Loser: Ricky Rubio
Rumors swirled for hours that the Timberwolves might have drafted Providence point guard Kris Dunn as part of a package to acquire Bulls All-Star guard Jimmy Butler. In that scenario, Butler would have joined a Timberwolves team that could have trotted out four elite or potentially elite defensive players at their respective positions (Ricky Rubio, Butler, Andrew Wiggins, Karl-Anthony Towns). For Rubio, this would have been the dream: a defensive team identity that involved him and an extra proven scoring option to compensate for his own limitations as a shooter and scorer.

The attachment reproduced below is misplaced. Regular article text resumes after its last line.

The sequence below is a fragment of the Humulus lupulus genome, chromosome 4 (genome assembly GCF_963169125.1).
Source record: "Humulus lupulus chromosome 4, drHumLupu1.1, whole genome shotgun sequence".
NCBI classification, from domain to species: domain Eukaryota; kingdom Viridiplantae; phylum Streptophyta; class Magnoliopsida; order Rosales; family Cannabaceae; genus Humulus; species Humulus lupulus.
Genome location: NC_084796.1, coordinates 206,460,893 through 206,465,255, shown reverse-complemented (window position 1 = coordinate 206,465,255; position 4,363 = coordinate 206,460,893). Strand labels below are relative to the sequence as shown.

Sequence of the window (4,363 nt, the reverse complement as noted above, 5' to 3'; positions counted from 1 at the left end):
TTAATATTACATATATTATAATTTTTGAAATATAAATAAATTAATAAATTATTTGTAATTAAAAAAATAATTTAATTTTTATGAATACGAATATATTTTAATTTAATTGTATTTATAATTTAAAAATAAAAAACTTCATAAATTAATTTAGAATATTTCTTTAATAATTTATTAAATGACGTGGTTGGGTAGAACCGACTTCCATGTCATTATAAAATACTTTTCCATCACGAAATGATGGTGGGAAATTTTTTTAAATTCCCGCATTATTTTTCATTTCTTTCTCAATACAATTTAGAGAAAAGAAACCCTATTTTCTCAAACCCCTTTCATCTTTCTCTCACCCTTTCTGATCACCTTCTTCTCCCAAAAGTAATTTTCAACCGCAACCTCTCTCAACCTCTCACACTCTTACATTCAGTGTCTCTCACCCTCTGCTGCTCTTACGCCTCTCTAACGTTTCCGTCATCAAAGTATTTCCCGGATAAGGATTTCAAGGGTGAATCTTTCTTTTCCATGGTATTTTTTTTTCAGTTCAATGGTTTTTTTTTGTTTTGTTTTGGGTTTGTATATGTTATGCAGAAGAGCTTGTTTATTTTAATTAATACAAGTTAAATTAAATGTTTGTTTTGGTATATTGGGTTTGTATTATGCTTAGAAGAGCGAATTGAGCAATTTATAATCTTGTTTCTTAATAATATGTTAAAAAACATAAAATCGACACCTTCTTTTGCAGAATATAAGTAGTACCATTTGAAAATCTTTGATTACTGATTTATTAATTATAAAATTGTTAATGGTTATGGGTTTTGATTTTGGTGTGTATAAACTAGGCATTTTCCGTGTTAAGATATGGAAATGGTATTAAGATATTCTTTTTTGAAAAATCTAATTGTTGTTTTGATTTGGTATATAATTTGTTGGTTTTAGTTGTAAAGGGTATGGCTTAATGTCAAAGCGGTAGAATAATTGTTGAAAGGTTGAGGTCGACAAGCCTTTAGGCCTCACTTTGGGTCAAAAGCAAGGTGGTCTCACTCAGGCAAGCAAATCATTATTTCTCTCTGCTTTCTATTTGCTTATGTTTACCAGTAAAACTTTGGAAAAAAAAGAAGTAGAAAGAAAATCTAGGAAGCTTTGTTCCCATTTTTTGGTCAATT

Instead, the Timberwolves weren’t able to swing a deal. That leaves Dunn looking like the heir to the throne at point guard and raises serious questions about Rubio’s long-term future in Minnesota under new coach Tom Thibodeau. It’s reasonable to believe that the Timberwolves could play Rubio and Dunn together next season, as Dunn acclimates to life in the NBA and Thibodeau gets a feel for his roster. Past that, though, something will almost certainly need to give.
Rubio’s five seasons in Minnesota haven’t exactly gone according to plan, due to injuries and the many questionable decisions made by previous management regimes. It’s a bit sad to think that he might not be a part of the first Timberwolves team that finally gets over the hump and back into the playoffs.